MattStafford: Let's put it like this - finance industry has a guy in the government. Guy in government says that all of the banks loans are guaranteed by the government. This is regulation. This regulation causes the bank to act in a risky manner, and that bank destroys the economy. Were those actions the result of a lack of regulation, or the regulation itself?


Well.. I am trying to understand your argument here, but I think it's not far off from my argument, actually.  My basic argument is that revolving door jobs basically mean regulations are favorable, not necessarily that they are "unregulated."  It's perhaps a situation even WORSE than no regulation as regulations favor the guys with the most cash.
 
2013-08-14 08:59:29 AM  

NickelP: beats the shiat out of coal town coins and the thousands of other times fake currencies screwed people hard. Sometimes the government really does beat the shiat out of capitalism for protecting the little guy.


You felt screwed over by disney dollars, too, huh? ;-p

theknuckler_33: I'll trade you gobs of heroin for some weapons grade plutonium, please.



Anyone huffing and puffing about bitcoin only being good for illicit behaviours, is well-poisioning, and need to stfu - plain and simple, as cold hard cash can buy that stuff, too.
 
2013-08-14 08:59:59 AM  

MelGoesOnTour: JacobDavidWatson: MelGoesOnTour: Bitcoins?  What a silly concept.

Thanks for that enlightening comment.

Well, then, good luck buying your groceries tonight with your bitcoins.


WTF does that even mean?  Good luck buying groceries with Pounds Sterling if you live in Missouri...
 
2013-08-14 09:00:13 AM  

MattStafford: d23: You can only believe this with a straight face if you believe that they banking industry doesn't have their tentacles in every regulatory office in the land.  And you don't believe that's true then you're EXTREMELY naive.

Too many negatives in this sentence for me to parse it correctly.

If you are suggesting that there is a revolving door between the finance world and the regulatory world, I agree with you 100%.  If you are suggesting that because of this, they are "unregulated" - I would have to completely disagree.  Because of the revolving door, they are heavily regulated, and what's more, they are heavily regulated favorably.

The revolving door between finance and regulatory bodies have created a situation where finance has both free run and favorable regulations and guarantees and implications and whatever from the government, allowing them to take riskier actions without fear of failure.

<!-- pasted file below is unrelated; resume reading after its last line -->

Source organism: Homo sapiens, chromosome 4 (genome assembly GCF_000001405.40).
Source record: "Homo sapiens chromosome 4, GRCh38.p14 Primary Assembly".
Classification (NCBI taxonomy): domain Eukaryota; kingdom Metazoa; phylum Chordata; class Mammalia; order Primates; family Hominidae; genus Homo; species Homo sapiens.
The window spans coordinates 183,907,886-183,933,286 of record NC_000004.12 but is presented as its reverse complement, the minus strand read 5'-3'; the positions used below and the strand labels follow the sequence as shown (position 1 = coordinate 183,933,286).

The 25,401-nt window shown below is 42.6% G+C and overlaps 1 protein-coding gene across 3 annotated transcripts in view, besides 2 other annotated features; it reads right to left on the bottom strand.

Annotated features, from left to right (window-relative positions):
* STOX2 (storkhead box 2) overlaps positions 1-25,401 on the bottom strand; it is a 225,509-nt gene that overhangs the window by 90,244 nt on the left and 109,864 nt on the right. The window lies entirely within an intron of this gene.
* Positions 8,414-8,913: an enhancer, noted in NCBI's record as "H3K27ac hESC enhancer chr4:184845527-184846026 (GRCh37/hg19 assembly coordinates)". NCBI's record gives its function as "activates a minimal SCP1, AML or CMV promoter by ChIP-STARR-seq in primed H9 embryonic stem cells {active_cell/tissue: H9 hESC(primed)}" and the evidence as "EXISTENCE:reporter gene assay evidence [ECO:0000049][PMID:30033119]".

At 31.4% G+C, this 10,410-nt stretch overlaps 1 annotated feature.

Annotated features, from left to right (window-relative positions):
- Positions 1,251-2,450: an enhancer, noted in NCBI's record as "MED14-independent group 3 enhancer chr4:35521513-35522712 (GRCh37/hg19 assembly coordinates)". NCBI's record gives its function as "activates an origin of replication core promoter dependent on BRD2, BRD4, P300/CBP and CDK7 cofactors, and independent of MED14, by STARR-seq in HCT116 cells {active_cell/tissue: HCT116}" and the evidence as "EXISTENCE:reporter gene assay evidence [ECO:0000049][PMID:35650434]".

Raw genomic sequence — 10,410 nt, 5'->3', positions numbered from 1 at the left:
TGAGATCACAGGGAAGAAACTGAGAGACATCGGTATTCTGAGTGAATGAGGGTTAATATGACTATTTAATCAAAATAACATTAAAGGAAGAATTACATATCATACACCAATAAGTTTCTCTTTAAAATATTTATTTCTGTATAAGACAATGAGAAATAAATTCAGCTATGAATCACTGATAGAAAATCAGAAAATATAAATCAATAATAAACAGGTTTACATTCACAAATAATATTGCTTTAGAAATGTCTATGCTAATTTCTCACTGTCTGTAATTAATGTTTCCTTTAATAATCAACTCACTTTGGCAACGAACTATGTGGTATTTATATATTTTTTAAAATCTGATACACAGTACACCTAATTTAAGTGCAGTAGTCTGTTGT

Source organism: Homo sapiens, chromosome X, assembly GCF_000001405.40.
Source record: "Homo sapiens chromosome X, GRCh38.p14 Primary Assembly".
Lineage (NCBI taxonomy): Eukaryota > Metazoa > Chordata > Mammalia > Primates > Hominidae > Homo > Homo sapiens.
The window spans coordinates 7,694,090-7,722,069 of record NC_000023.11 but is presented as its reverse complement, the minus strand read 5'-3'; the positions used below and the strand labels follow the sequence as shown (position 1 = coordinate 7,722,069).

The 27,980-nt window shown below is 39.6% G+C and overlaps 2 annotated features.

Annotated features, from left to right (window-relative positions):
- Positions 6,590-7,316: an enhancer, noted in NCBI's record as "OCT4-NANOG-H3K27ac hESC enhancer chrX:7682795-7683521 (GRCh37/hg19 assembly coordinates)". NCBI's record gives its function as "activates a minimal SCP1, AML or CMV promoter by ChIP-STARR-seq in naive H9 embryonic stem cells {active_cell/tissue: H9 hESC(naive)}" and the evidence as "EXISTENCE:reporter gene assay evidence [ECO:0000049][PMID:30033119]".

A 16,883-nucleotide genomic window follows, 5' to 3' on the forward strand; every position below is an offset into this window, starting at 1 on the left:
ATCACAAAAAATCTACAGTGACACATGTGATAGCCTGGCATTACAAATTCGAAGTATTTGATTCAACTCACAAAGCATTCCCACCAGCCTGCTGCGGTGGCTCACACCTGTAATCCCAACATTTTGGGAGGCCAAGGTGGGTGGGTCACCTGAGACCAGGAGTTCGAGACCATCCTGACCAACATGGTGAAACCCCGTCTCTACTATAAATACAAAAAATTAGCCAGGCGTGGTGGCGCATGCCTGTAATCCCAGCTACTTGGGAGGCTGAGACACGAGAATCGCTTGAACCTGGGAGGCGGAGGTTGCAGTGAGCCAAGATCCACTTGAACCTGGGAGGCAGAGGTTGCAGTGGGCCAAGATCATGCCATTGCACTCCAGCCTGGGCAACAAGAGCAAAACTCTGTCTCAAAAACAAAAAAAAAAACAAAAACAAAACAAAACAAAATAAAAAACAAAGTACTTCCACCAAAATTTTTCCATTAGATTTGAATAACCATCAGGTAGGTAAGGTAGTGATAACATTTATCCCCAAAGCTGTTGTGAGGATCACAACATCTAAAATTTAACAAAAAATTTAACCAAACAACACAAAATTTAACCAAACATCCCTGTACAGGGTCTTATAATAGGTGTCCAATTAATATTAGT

Let's put it like this - finance industry has a guy in the government.  Guy in government says that all of the banks loans are guaranteed by the government.  This is regulation.  This regulation causes the bank to act in a risky manner, and that bank destroys the economy.  Were those actions the result of a lack of regulation, or the regulation itself?


I understand what you are saying, and don't necessarily disagree with it, but the question still remains why anyone had assumed bitcoins would be immune to this regulation in the first place.

Many of us are still stuck on seeing this as:

1. hey lets invent a new currency so we don't have to deal with gov regulations!
2. currency gains value because everyone believes it is unregulated
3. gov says, hold on, why the fark did you think that wouldn't be regulated?

the next step seems pretty obvious:

4. Gov regulates it, since its only real value was it wasn't regulated its value crashes
 
2013-08-14 09:01:43 AM  

uttertosh: NickelP: beats the shiat out of coal town coins and the thousands of other times fake currencies screwed people hard. Sometimes the government really does beat the shiat out of capitalism for protecting the little guy.

You felt screwed over by disney dollars, too, huh? ;-p

theknuckler_33: I'll trade you gobs of heroin for some weapons grade plutonium, please.


Anyone huffing and puffing about bitcoin only being good for illicit behaviours, is well-poisioning, and need to stfu - plain and simple, as cold hard cash can buy that stuff, too.


Maybe you are correct, but I don't see anyone offering any other good uses for it.
 
2013-08-14 09:02:43 AM  
"If what you are doing is legit why would you need a bitcoin? " sounds a bit too close the "If you'r not doing anything illegal then you have nothing to hide" logic that erodes our rights as citizens of the once great U.S.A.

I do understand that the BTC could be regulated HERE in the U.S. for citizens HERE in the U.S.

However, the BTC doesn't work in a way that you can actually regulate it. The best they are going to be able to do is say that you have to disclose your transactions which is ridiculous when you consider that you don't have to do that with your regular transactions.

By regulate, they mean forced cooperation and control.

But the BTC is bigger than that and some Judge is just looking for a shortcut rather than any doing intelligence gathering of their own.
 
2013-08-14 09:07:14 AM  

uttertosh: NickelP: beats the shiat out of coal town coins and the thousands of other times fake currencies screwed people hard. Sometimes the government really does beat the shiat out of capitalism for protecting the little guy.

You felt screwed over by disney dollars, too, huh? ;-p


Not really, I tend to believe disney complied with the appropriate laws and didn't get their panties in a wad if someone suggested that the existing laws would actually apply to them too.

If disney had come out and screamed everyone was being unfair because they expected them to be lawful in their activities then I would have noticed that too.
 
2013-08-14 09:09:01 AM  

NickelP: Maybe you are correct, but I don't see anyone offering any other good uses for it.


https://www.spendbitcoins.com/places/